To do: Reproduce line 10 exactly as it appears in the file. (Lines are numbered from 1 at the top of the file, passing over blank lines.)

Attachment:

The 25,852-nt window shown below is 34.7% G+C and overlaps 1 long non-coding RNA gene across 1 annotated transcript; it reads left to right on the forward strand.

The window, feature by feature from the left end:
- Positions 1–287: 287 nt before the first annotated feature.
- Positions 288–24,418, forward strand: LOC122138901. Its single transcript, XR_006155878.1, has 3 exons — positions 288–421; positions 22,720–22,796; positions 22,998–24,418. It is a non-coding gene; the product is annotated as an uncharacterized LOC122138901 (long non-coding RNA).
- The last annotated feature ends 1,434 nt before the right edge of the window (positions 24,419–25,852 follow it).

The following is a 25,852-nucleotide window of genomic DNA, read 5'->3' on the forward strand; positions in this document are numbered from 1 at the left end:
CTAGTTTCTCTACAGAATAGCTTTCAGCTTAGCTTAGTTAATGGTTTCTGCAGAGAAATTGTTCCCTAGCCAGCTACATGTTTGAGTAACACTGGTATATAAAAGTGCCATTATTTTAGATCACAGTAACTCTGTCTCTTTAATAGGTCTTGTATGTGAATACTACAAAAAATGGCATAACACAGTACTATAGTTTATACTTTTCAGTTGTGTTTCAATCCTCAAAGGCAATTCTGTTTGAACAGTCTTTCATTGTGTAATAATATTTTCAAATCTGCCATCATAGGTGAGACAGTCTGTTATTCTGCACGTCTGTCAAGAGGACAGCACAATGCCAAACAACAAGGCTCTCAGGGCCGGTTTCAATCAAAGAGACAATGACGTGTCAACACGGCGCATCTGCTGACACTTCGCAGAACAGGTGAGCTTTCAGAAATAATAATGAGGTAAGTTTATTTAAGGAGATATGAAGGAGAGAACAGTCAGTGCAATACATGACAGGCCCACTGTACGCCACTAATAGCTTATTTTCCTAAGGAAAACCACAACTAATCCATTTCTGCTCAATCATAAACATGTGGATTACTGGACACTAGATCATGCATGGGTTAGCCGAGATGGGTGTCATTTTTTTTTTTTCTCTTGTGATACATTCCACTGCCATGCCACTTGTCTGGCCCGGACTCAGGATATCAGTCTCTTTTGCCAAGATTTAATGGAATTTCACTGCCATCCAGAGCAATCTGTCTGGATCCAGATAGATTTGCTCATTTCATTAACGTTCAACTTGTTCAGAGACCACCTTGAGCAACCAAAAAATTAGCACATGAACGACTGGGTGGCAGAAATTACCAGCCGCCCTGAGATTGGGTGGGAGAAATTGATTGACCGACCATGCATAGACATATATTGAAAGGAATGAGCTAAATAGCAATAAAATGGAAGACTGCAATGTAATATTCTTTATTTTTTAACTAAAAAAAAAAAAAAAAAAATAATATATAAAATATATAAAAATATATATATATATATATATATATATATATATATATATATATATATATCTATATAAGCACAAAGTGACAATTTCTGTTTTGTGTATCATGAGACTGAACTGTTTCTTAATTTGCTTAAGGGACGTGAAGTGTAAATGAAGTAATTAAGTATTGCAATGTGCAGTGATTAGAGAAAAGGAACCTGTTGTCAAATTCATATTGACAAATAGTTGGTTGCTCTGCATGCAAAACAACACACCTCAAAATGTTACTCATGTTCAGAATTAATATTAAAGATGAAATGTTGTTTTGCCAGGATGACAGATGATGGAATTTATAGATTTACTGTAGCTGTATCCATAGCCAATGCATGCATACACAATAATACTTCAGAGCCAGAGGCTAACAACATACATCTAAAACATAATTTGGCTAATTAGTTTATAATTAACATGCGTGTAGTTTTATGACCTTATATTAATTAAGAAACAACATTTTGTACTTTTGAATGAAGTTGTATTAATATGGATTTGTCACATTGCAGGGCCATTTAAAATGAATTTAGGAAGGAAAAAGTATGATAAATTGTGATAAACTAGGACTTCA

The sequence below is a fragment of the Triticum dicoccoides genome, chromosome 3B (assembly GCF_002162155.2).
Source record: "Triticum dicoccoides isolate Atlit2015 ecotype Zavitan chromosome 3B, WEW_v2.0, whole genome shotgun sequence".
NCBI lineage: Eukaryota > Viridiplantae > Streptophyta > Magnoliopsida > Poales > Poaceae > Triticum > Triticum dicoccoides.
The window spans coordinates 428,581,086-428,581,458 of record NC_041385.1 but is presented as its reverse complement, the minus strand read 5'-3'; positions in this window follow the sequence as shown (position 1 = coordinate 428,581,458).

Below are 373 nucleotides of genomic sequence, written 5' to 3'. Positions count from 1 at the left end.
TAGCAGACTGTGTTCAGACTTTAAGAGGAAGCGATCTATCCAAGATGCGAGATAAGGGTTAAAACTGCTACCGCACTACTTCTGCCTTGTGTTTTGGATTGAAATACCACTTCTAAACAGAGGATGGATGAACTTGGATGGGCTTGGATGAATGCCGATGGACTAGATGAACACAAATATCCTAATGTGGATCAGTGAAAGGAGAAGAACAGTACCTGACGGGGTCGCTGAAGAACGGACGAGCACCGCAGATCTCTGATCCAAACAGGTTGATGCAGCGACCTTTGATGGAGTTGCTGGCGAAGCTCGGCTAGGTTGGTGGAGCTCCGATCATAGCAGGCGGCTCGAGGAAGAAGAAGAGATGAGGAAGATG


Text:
NCBI lineage: Eukaryota > Viridiplantae > Streptophyta > Magnoliopsida > Poales > Poaceae > Triticum > Triticum dicoccoides.